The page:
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Mandalay Bay: Top O' The World, Ma! (PART ONE)

Aging Baby Boomer Runs Amok in Vegas

For me, Stephen Paddock’s 32nd floor rampage brought to mind Charles Whitman in 1966 atop a tower in Texas. Also, it felt like a 2017 version of Jimmy Cagney’s famous “Top o’ the world, Ma!” last act in White Heat. If the jig is up, go out with a bang! If girlfriend Danley’s allusion to deterioration is correct, things must have been closing in on 64-year-old Stephen Paddock. He was getting old, something I can attest affects one’s sense of self and the realities of one’s power. You face that reality with grace -- or you don’t. As some great philosopher put it, we understand life backwards but are doomed to live it forward. Despite all the protective money, his loner, control-fixated lifestyle may have become harder and harder to sustain. His absent, bank-robber father was described as a “psychopath” who made the FBI’s most wanted list, a dangerous man who was said to be good at escape and evasion. Paddock liked to keep moving among his houses and apartments and hotel rooms. He avoided real poker games with real human beings where social skills and the art of bluffing counted. Instead, he played for periods up to 14-hours one-on-one with machines.

Was Stephen Paddock mentally ill? To me, it’s a moot point in the age we live in. One, psychopathy doesn’t seem to be a “mental illness” so much as a human characteristic, having a mind that works without a conscience like the mind of a predatory tiger. And, two, with money, the vicissitudes of mental illness are easier to manage and conceal. A “safe place” is a commodity to be purchased, especially if one can move around freely place to place, keeping ahead of one’s social challenges. Stephen Paddock was an individual who understood what the existentialist Jean Paul Sartre meant when he famously said of his one-act play No Exit: “Hell is other people.”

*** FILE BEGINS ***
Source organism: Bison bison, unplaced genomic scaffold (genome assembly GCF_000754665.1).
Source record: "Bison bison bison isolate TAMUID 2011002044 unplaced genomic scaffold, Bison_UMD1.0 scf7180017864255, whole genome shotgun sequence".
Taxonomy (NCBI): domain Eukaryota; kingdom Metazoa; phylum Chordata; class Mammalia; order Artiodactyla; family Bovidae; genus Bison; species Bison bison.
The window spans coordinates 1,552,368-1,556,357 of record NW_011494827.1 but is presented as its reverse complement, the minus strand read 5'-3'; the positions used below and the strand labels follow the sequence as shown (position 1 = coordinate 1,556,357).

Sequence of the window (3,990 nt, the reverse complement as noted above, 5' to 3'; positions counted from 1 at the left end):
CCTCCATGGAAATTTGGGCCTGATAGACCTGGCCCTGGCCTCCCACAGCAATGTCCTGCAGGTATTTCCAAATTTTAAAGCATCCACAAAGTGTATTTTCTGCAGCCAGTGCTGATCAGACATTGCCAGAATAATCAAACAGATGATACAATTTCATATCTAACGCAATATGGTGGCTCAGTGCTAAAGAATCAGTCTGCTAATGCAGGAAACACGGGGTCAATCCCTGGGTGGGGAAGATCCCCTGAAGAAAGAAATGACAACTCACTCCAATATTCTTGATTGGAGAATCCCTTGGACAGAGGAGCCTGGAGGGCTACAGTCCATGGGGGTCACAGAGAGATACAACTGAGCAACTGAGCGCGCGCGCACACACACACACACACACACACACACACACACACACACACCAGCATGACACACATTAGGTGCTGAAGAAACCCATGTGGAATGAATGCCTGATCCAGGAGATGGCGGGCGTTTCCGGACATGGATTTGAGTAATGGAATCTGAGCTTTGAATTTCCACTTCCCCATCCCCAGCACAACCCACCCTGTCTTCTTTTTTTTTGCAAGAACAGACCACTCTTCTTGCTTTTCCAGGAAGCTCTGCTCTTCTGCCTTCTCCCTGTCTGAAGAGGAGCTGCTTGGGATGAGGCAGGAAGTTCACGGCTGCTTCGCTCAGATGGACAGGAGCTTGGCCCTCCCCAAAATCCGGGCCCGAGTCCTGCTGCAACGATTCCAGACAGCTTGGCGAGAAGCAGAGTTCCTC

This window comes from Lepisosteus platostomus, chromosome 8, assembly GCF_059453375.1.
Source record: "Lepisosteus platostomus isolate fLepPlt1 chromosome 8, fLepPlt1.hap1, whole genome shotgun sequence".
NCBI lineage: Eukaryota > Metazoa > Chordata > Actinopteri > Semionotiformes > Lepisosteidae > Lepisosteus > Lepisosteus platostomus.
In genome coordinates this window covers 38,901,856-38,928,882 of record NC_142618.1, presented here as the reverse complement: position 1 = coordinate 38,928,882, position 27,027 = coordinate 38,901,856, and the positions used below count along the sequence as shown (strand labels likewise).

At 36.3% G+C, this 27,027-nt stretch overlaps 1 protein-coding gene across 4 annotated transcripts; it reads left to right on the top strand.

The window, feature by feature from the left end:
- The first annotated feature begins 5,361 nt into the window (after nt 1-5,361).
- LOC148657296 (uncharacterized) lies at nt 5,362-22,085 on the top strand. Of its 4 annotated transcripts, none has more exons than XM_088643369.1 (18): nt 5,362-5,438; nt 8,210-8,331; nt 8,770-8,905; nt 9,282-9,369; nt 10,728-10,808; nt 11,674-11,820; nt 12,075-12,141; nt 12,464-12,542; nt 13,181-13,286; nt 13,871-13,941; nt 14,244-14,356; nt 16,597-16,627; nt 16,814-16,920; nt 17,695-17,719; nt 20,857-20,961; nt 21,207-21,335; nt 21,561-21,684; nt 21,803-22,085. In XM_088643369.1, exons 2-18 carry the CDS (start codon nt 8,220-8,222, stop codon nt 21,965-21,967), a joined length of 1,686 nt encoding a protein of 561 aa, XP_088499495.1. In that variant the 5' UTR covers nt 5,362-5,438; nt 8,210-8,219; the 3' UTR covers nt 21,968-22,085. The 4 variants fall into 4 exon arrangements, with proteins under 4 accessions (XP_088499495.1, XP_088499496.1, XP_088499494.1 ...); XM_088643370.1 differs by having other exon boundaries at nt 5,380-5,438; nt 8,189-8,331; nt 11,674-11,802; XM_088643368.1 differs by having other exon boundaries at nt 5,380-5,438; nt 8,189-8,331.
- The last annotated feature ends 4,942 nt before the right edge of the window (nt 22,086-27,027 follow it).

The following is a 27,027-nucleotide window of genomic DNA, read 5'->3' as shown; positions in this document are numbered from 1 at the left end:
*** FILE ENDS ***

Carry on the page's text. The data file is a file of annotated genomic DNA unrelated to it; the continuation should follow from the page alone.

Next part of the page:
Imagination As a Tool That Cuts Through Fog:

We live in an outrageously complex hi-tech world of such governmental and corporate secrecy, such incredible amounts of self-serving dishonesty and bullshit, that I wonder whether the only way to really see through the secrecy and bullshit -- the only way to really grasp the desperate, complex world we live in -- is to assume an essentially arrogant strategy of projecting the imagination into what has become the fog of life. For me, it’s a hybrid form of fiction and non-fiction. Facts are no longer potent when a charge of “fake news” can emasculate a story. In 1973, Norman Mailer coined the term factoid. In books like Armies Of The Night, he worked in the hybrid genre of “new journalism.” He’s the same literary trickster who ran for mayor of New York, sometimes drunk, under the campaign of “Cut the bullshit!” Truth is a shifting thing, for sure, but it’s still a transactional possibility, especially in the realm of literature and art. It doesn’t rely on facts or even reality; it involves the responsible imagination and things like pattern recognition and narrative. You trust such a writer or you don’t. Here’s the Peruvian novelist Mario Vargas Llosa upon winning the Nobel Prize in 2010:



story | by Dr. Radut